Sunday, October 9, 2011

Djemaa El Fna

In the world’s great cities, are many great squares, large and small: think Times Square, Tianamin Square, Trafalgar Square, the exquisite Grand Place in Brussels or Place de Voges in Paris. In Marrakech, it’s the Place Djemaa El Fna (spelt in a variety of ways, none of which assist in correctly pronouncing the name). It is the focus of the old medina, the original walled city heart. 
The fruits of Morocco

Monkey business (don't support this)

Along one side of Djemma El Fna is the great souk of Marrakech, where slaves were still sold until the early 20th century; and where today you can buy leather goods, brilliantly coloured clothing, brass pots and silver teapots, jewellery, trinkets, baskets, fresh mint and powdered eye of newt (I made up that last one, but in the traditional pharmacies of the souk, it is probably true).

On another route out of the great square - it’s huge - there is a line of dozens and dozens of horse and carriage outfits, ready to take your tourist dollar (or, rather, dirham) for a spin around the medina; and beyond them, the square Almoravid-era tower of the Koutoubia Mosque. 

Snake, anyone?

Dinner time
But it is in the great Place itself that the real interest lies. In the evenings, clouds of steam and smoke begin to rise, so that from far away you conclude that something is on fire. But it’s just the food stalls firing up for the evening. Tourists and locals mingle on the white painted benches to eat the street stall food (your blogger was not amongst them, I hasten to add). Waggons of dried fruit are piled up for sale; and juice purveyors will squeeze you oranges and lemons while you wait.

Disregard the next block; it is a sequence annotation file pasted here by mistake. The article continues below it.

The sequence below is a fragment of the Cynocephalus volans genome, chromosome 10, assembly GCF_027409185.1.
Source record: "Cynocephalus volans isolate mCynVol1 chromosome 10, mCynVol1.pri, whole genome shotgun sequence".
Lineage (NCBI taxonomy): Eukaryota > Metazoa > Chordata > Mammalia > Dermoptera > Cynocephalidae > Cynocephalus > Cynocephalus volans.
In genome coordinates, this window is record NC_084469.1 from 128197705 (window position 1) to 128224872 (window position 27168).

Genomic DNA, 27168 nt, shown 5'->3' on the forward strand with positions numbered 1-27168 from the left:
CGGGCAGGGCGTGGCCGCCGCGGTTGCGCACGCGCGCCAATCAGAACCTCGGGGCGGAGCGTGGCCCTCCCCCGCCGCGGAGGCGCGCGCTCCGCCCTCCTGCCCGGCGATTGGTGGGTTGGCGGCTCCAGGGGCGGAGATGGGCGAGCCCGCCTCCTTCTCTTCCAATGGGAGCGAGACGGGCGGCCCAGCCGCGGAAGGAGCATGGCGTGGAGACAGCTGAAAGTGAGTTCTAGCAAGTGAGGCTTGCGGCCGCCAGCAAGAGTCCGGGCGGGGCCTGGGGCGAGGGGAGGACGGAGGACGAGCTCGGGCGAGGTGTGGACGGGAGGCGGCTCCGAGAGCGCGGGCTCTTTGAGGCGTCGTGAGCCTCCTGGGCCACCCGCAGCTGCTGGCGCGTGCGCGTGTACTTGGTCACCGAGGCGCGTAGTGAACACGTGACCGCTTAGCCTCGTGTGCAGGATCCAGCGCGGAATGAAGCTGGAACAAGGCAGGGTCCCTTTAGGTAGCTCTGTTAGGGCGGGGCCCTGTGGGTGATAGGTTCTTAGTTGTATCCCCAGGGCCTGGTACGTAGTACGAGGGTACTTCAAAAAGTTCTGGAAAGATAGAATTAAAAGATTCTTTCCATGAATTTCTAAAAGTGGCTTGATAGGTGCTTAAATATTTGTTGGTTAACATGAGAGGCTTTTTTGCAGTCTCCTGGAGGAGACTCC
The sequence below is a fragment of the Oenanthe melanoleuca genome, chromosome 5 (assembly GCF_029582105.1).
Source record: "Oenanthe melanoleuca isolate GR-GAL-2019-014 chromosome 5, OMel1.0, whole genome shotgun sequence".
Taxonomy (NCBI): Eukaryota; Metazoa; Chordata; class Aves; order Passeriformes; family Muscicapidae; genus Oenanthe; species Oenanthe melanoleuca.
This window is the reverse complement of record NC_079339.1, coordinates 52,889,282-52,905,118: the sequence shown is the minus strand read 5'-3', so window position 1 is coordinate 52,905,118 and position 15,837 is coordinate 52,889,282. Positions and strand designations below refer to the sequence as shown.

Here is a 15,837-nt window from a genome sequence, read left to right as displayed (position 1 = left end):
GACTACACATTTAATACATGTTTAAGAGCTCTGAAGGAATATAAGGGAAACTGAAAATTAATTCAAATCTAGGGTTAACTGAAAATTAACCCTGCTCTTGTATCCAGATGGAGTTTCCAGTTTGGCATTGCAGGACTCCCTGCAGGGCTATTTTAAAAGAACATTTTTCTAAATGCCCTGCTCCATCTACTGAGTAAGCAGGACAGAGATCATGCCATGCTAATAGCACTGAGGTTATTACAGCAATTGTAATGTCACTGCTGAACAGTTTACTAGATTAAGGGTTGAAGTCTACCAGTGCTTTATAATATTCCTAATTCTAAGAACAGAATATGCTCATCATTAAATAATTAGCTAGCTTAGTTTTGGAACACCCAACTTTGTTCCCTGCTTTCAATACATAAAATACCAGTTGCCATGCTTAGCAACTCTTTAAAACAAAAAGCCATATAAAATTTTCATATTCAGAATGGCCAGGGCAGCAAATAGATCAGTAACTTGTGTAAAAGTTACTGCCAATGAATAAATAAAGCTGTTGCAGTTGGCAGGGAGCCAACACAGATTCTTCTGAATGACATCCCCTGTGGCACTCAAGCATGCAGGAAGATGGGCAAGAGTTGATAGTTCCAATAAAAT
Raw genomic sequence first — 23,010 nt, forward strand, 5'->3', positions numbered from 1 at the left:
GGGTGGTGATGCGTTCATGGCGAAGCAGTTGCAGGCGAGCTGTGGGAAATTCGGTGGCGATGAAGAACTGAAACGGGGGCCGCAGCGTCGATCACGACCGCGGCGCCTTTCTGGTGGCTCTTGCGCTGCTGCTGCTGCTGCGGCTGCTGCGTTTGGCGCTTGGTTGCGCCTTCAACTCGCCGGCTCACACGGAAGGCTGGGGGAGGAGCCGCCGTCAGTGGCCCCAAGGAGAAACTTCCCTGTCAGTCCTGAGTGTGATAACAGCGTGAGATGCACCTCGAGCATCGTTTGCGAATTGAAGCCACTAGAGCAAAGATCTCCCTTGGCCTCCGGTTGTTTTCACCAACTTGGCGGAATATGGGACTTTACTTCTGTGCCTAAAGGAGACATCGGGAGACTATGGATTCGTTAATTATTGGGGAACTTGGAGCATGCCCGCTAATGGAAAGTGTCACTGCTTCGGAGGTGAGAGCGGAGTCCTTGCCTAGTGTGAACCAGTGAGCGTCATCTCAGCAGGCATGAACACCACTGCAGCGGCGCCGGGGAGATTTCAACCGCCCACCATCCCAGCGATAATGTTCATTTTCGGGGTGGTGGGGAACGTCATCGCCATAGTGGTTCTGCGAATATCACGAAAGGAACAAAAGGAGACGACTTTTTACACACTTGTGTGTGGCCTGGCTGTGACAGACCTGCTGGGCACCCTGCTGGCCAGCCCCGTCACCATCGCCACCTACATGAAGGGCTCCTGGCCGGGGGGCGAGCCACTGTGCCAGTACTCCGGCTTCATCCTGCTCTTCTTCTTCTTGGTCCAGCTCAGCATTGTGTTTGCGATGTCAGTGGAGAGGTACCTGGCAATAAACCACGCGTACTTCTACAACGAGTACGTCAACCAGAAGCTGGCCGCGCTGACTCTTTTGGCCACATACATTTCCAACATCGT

Smoke rising as the food stalls hot up
Henna artistes
Away from the stalls, you will see a variety of entertainments: monkeys on chains being encouraged to dance; snakes being draped about necks (again, something your blogger avoided). But moving further away from those looking for tourist-trade, you’ll find the entertainment for the locals, who come out to Djemaa El Fna in the evenings to promenade and see what’s going on, as families do in city squares the world over. There are musical bands of Arabic instrumentalists. There are be-robed ladies painting henna designs on hands and wrists. There are trance-dancers whirling to drum beats. But most interesting are the storytellers - no matter that they are telling their stories in Arabic. Watch their faces and those of their audience, and will enjoy the thrill of the story even without knowing what is going on. 

Music, Djemaa El Fna style

Listening to the stroyteller
In the daytime, you hurry across the great expanse of the square on your way to the souk or the tanneries or the medressa, clutching your bag and worrying about pickpockets. But at night you’re transported into an exotic North African world and allowed a glimpse of some of the things that must have inspired Scheherazade. Take a pocketful of dirham coins to tip the performers and enjoy the hot African night. 

Food stalls going wild
Djemaa El Fna by day
Postscript: Djemaa El Fna was the site of a bombing in April 2011when a cafe on the edge of the square, frequented by tourists, was blown up and lives lost. The cafe - not yet deleted from the guide books - remains boarded up, a grim reminder; but thankfully the bombing seems to have been a one-off and not a sign of terrible times for the magnificent and exotic Djemaa El Fna and its people.

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